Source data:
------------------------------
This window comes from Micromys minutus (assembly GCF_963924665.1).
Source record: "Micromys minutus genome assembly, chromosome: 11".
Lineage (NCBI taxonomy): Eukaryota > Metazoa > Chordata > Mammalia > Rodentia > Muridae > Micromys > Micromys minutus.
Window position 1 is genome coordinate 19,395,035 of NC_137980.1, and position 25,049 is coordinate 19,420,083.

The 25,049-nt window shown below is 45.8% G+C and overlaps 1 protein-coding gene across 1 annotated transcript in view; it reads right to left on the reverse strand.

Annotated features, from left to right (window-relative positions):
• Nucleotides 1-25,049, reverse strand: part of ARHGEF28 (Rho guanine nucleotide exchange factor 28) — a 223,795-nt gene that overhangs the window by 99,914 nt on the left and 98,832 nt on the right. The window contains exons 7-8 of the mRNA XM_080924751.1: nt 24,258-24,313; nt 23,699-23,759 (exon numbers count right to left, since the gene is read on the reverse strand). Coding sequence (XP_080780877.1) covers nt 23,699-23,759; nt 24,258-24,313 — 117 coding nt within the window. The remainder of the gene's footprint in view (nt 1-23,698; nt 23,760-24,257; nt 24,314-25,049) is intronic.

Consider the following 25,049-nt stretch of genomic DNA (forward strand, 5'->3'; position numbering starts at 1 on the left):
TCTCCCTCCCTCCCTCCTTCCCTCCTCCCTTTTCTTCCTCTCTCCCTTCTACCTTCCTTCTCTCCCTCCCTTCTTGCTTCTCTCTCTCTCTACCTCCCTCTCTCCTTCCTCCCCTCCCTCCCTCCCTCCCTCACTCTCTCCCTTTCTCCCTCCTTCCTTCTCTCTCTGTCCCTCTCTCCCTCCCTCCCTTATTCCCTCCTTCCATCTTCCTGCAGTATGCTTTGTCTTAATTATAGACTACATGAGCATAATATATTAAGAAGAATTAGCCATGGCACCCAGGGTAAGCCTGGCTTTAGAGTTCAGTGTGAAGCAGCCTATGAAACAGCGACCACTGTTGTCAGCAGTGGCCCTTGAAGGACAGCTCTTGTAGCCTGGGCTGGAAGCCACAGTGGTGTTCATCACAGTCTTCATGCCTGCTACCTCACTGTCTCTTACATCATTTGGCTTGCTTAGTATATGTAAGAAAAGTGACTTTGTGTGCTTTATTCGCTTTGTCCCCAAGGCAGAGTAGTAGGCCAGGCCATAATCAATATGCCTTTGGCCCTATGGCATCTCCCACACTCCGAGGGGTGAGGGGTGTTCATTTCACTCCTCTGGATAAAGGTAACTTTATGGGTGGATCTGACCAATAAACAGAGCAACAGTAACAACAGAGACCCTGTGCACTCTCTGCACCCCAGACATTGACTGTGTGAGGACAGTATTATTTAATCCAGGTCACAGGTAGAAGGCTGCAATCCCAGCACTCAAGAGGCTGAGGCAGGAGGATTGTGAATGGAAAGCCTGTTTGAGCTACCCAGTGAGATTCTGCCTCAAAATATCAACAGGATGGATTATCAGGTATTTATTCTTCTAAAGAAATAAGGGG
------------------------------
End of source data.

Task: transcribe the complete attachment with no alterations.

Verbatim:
This window comes from Micromys minutus (assembly GCF_963924665.1).
Source record: "Micromys minutus genome assembly, chromosome: 11".
Lineage (NCBI taxonomy): Eukaryota > Metazoa > Chordata > Mammalia > Rodentia > Muridae > Micromys > Micromys minutus.
Window position 1 is genome coordinate 19,395,035 of NC_137980.1, and position 25,049 is coordinate 19,420,083.

The 25,049-nt window shown below is 45.8% G+C and overlaps 1 protein-coding gene across 1 annotated transcript in view; it reads right to left on the reverse strand.

Annotated features, from left to right (window-relative positions):
• Nucleotides 1-25,049, reverse strand: part of ARHGEF28 (Rho guanine nucleotide exchange factor 28) — a 223,795-nt gene that overhangs the window by 99,914 nt on the left and 98,832 nt on the right. The window contains exons 7-8 of the mRNA XM_080924751.1: nt 24,258-24,313; nt 23,699-23,759 (exon numbers count right to left, since the gene is read on the reverse strand). Coding sequence (XP_080780877.1) covers nt 23,699-23,759; nt 24,258-24,313 — 117 coding nt within the window. The remainder of the gene's footprint in view (nt 1-23,698; nt 23,760-24,257; nt 24,314-25,049) is intronic.

Consider the following 25,049-nt stretch of genomic DNA (forward strand, 5'->3'; position numbering starts at 1 on the left):
TCTCCCTCCCTCCCTCCTTCCCTCCTCCCTTTTCTTCCTCTCTCCCTTCTACCTTCCTTCTCTCCCTCCCTTCTTGCTTCTCTCTCTCTCTACCTCCCTCTCTCCTTCCTCCCCTCCCTCCCTCCCTCCCTCACTCTCTCCCTTTCTCCCTCCTTCCTTCTCTCTCTGTCCCTCTCTCCCTCCCTCCCTTATTCCCTCCTTCCATCTTCCTGCAGTATGCTTTGTCTTAATTATAGACTACATGAGCATAATATATTAAGAAGAATTAGCCATGGCACCCAGGGTAAGCCTGGCTTTAGAGTTCAGTGTGAAGCAGCCTATGAAACAGCGACCACTGTTGTCAGCAGTGGCCCTTGAAGGACAGCTCTTGTAGCCTGGGCTGGAAGCCACAGTGGTGTTCATCACAGTCTTCATGCCTGCTACCTCACTGTCTCTTACATCATTTGGCTTGCTTAGTATATGTAAGAAAAGTGACTTTGTGTGCTTTATTCGCTTTGTCCCCAAGGCAGAGTAGTAGGCCAGGCCATAATCAATATGCCTTTGGCCCTATGGCATCTCCCACACTCCGAGGGGTGAGGGGTGTTCATTTCACTCCTCTGGATAAAGGTAACTTTATGGGTGGATCTGACCAATAAACAGAGCAACAGTAACAACAGAGACCCTGTGCACTCTCTGCACCCCAGACATTGACTGTGTGAGGACAGTATTATTTAATCCAGGTCACAGGTAGAAGGCTGCAATCCCAGCACTCAAGAGGCTGAGGCAGGAGGATTGTGAATGGAAAGCCTGTTTGAGCTACCCAGTGAGATTCTGCCTCAAAATATCAACAGGATGGATTATCAGGTATTTATTCTTCTAAAGAAATAAGGGG